Nurse Love Syndrome surprised me with how in-depth the nursing-related material and themes went, but as for the romance aspects, it’s more of a mixed bag. While I didn’t find any of them to be bad, the moment you enter a specific heroine’s route is quite clear-cut, which might disappoint those who wanted to enjoy more of the common route. However, even among the heroines’ routes, there’s a striking difference in length and quality that you might not expect.
Warning: Minor spoilers ahead.
The English synopsis of Nurse Love Syndrome on both Steam and Nintendo eShop only lightly mention that the game is based off the Japanese re-release Nurse Love Syndrome Re:Therapy, which released two years after the original game with three new heroine routes for Yamanouchi, Ami, and Mayuki. Re:Therapy also added post-stories to the original three heroines’ routes, ie. Nagisa, Sayuri, and Hatsumi.
This comes with the warts that you might expect a re-release to have. Despite scenes throughout the game fleshing out Yamanouchi and Ami, they never lose the feeling of being sub-characters in other heroines’ routes despite being heroines in their own right. Shocking revelations about their pasts come out of nowhere, and while the themes of their routes are still relevant to the overall theme of Kaori’s growth as a nurse, it feels tacked on. As for Mayuki, you can’t even meet her until you reach any ending once, and make a specific choice early in the game, as she’s literally separated from everyone else.
As for the three ‘main heroines’ that have been in the game since the first release, their stories can feel like a drag if you didn’t know that this game was a release with added content. Right after the logical stopping point for their stories in the main game, I was surprised by how each of their routes went through a short timeskip to depict more trials and tribulations, as well as scenes that show Kaori’s new relationship with them as lovers. With Kaori now a more experienced nurse, these post-stories focus on the heroines themselves and their growth, and I absolutely loved these short vignettes into a life that usually is left to the player’s imagination. But it just makes it feel even more unfair to Yamanouchi, Ami, and Mayuki, all three of whom end their routes with Kaori hitching up with them.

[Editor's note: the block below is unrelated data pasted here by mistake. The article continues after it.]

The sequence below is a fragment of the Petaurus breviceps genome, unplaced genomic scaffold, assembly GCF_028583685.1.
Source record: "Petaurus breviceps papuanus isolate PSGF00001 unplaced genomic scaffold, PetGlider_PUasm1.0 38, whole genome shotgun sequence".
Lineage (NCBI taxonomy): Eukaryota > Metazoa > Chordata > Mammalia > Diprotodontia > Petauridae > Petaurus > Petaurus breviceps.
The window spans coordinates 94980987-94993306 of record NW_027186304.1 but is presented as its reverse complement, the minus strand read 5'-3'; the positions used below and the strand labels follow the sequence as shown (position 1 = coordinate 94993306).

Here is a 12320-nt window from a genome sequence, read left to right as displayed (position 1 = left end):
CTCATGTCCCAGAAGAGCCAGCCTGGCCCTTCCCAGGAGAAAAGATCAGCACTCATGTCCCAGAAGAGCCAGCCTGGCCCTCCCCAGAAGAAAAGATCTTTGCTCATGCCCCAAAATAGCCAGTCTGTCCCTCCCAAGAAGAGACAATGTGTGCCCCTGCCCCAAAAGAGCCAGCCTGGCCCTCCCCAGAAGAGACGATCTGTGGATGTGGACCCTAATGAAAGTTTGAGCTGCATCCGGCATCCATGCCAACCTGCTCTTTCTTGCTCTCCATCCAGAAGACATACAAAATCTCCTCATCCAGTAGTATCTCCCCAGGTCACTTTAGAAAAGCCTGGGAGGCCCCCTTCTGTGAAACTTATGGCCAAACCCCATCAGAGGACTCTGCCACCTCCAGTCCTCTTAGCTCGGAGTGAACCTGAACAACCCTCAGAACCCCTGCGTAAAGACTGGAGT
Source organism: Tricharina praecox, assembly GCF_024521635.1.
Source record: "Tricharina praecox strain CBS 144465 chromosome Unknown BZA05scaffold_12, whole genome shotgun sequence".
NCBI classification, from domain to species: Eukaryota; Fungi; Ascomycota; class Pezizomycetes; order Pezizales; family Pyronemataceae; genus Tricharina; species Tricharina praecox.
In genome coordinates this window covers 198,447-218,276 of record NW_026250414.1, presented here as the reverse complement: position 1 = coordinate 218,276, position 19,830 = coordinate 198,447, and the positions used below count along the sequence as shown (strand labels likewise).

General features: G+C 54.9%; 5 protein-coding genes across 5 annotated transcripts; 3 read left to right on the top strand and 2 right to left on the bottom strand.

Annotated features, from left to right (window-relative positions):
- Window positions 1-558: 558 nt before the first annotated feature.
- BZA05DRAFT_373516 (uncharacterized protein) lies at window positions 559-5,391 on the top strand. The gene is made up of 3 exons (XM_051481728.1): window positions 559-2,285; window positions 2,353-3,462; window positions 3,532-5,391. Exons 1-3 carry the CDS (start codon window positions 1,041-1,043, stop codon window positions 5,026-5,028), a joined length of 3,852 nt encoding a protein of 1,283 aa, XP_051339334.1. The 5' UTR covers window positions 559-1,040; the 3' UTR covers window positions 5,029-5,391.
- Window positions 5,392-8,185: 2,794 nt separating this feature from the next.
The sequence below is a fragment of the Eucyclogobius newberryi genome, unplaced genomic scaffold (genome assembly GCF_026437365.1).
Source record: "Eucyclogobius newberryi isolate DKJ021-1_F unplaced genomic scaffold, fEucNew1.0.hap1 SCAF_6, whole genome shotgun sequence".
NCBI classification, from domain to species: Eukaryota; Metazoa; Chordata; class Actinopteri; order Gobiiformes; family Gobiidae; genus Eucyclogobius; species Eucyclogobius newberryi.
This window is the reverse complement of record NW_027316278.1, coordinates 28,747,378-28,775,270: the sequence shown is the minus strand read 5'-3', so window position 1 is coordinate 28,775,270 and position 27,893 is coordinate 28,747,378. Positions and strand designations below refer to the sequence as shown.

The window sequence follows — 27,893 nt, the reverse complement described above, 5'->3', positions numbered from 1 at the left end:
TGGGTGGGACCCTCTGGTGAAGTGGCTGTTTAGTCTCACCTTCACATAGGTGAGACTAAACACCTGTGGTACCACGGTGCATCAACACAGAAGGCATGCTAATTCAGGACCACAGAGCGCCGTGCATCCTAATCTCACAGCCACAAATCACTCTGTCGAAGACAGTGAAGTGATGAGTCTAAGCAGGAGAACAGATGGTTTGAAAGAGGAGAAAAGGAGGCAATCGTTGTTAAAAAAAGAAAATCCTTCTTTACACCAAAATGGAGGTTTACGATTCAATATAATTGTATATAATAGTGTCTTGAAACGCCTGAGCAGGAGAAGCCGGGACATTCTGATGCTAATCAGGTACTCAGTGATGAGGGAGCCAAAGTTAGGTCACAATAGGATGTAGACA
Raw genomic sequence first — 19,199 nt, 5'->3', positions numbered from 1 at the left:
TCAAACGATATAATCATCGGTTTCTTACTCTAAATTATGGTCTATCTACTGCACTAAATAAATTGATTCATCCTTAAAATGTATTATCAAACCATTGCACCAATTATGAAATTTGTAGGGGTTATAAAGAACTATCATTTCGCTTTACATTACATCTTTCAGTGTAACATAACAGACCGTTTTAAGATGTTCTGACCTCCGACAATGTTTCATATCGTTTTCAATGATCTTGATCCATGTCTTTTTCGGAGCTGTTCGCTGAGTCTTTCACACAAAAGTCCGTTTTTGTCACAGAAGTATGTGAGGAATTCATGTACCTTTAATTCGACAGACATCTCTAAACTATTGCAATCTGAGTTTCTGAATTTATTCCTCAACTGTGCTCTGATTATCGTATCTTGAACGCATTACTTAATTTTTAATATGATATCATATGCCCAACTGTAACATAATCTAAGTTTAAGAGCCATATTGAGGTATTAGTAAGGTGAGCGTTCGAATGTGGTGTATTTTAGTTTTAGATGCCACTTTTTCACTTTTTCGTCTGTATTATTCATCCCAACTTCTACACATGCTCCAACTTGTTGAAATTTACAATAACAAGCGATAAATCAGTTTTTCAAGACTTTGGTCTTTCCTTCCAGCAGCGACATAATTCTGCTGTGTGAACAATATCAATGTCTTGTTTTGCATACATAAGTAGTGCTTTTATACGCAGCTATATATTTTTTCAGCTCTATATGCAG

I’d also like to address the “supernatural” element of the game, which is played up in marketing with Kaori’s ‘healing hands’, and such. Kaori herself only thinks it’s placebo, despite what patients tell her, and in the end, her abilities don’t really amount to much beyond a couple of lines in some scenes. At the end of a certain heroine’s route, shocking revelations about Kaori’s past and her relationship with the heroine come to light, and although we’re likely meant to feel emotional about it, instead I was left dumbstruck with disbelief.
Finally, I’d like to address the heroines themselves. They play tropes and character types out to a T, and while this might be a turn-off to some, I found them quite well-executed versions of those archetypes. This is because the harsh circumstances of medicine, nursing, and some darker sides of the industry serve as perfect backdrops that give reasonable explanation to the way they are, so that they don’t feel as trope-y.
In the end, yuri is mainly the thing players will be playing Nurse Love Syndrome for, and in this regard, there’s few complaints to be had. The individual routes themselves are great if you keep in mind the context of the game being a re-release with added routes and content. While personally I feel that the romance didn’t quite mesh with the theme of Kaori’s holistic growth in all aspects of nursing, it does focus on specific aspects that Kaori does learn from, and Kaori’s interactions with the heroines are well-written and a joy to read.
Nurse Love Syndrome is available on Nintendo Switch, PlayStation Vita, and PC via Steam. Check out first previous playtest on how the game provides a deep dive into nursing here.